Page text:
A hacking group claims to have breached three Chinese tech companies responsible for the Chinese Communist Party’s (CCP) social media surveillance Saturday, with the group attempting to blast leaked documents across social media.
The hacking group, CCP Unmasked, says it infiltrated the Knowlesys, Yunrun Big Data Service, and OneSight data firms, VICE reported. The group attempted to send the information out via its Twitter account, but the platform suspended their account under its policy against hacked documents.
“We think the public deserves to know about the CCP’s attempts to undermine democracy and freedom of expression,” the hackers said in an email to VICE.
“We don’t want to become the story and we want to protect ourselves. But we can tell you that we hacked the companies,” the hackers added. “And that we did it because we think the CCP’s desire to put out fake news and interfere with democracy needs to be challenged.”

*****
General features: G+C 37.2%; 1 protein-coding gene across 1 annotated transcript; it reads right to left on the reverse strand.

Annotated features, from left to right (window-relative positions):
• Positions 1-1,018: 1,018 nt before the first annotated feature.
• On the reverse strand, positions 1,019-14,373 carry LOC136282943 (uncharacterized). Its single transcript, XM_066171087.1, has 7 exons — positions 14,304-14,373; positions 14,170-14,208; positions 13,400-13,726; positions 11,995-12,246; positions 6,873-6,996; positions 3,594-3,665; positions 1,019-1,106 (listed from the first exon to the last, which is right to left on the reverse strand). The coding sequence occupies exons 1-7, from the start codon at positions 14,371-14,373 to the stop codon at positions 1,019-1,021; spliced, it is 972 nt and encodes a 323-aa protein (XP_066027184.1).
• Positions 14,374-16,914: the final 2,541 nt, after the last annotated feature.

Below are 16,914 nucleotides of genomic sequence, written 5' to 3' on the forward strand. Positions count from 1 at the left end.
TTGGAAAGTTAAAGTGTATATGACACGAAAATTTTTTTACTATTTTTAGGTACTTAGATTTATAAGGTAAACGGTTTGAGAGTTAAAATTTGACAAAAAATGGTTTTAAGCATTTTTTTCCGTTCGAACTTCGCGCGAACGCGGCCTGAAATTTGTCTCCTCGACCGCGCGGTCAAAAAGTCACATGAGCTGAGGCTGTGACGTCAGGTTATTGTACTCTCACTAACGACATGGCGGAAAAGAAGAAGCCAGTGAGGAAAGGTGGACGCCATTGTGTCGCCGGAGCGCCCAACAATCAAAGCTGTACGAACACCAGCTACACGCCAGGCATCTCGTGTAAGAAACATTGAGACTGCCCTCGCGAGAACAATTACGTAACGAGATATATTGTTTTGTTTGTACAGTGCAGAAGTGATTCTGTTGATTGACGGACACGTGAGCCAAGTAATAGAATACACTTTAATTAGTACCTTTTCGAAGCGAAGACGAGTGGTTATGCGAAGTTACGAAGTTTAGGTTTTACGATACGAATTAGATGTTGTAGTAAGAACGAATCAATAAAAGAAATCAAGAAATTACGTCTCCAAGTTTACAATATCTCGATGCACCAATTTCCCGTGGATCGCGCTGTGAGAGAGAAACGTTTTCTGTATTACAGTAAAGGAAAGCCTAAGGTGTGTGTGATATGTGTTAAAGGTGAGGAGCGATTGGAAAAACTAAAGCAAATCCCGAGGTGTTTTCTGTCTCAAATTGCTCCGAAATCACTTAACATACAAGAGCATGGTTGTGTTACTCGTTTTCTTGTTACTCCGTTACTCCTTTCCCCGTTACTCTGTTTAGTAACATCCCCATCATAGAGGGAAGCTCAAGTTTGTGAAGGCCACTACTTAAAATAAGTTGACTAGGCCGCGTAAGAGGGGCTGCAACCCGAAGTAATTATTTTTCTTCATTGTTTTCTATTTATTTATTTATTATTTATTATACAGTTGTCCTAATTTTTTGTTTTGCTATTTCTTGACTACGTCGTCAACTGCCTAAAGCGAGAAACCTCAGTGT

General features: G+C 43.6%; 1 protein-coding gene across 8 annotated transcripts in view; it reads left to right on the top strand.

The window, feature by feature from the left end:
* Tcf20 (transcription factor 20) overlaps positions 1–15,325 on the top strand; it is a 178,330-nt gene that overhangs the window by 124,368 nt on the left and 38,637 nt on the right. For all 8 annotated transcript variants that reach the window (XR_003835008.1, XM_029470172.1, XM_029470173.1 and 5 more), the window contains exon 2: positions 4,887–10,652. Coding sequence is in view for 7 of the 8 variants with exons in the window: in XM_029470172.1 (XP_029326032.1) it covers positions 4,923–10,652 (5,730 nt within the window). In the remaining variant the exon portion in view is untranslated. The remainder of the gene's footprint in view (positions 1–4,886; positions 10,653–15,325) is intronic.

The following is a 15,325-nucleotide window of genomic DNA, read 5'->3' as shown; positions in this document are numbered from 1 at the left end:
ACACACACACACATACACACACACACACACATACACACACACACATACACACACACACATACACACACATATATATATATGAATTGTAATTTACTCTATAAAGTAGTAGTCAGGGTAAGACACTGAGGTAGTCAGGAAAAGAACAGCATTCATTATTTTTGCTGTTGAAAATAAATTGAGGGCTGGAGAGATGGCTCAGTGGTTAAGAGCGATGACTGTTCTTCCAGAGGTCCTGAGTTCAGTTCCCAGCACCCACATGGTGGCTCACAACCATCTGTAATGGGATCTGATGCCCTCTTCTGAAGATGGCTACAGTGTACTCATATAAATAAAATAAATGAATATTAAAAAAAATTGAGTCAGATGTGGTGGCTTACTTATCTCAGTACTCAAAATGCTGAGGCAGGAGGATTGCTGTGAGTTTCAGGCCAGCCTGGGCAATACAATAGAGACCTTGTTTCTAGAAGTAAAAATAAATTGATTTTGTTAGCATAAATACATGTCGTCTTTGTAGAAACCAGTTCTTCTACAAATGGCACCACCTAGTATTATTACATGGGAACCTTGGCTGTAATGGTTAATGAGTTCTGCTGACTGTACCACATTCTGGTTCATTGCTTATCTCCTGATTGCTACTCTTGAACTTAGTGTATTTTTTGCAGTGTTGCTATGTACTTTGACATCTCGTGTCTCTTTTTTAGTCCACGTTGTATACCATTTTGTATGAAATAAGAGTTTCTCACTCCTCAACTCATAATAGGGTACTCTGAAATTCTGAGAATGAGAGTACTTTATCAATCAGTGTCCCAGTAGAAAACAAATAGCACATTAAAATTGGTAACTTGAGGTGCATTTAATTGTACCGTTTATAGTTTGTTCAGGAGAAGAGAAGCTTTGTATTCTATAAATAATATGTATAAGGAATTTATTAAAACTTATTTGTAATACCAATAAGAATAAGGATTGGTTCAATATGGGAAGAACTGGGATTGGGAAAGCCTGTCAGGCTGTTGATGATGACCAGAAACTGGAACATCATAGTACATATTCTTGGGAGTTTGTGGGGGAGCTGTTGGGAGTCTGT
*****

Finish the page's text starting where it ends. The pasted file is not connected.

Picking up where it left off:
The leaked documents allegedly show a presentation by Knowlesys regarding one of its products called the “Intelligence Center,” which allows governments to track what “the opposition party” talks about and does on Facebook, Twitter, YouTube, and elsewhere. (RELATED: Big Tech, Elected Officials Mimicking China’s Surveillance Methods To Police Citizens Amid Pandemic)
Such surveillance is reportedly critical for China’s ongoing social credit system, in which citizens are assigned a rank based on how closely their lives adhere to ideals put forward by the CCP. Citizens’ social media activity is a major part of a person’s assigned credit.
The Chinese government announced the new social credit initiative in fall 2017, penalizing people for criminal behavior as well as what they buy, do, and say. The country implemented President Xi Jinping’s policy of “once untrustworthy, always restricted” approach to social engineering.
“It will forge a public opinion environment where keeping trust is glorious,” the country’s policy announcement stated. “It will strengthen sincerity in government affairs, commercial sincerity, social sincerity and the construction of judicial credibility.”
The system assigns users values between 350 and 950 points, based on five factors: credit history, ability to fulfill a contract, personal characteristics, behavior and preference, and social relationships — most of which can be tracked via social media.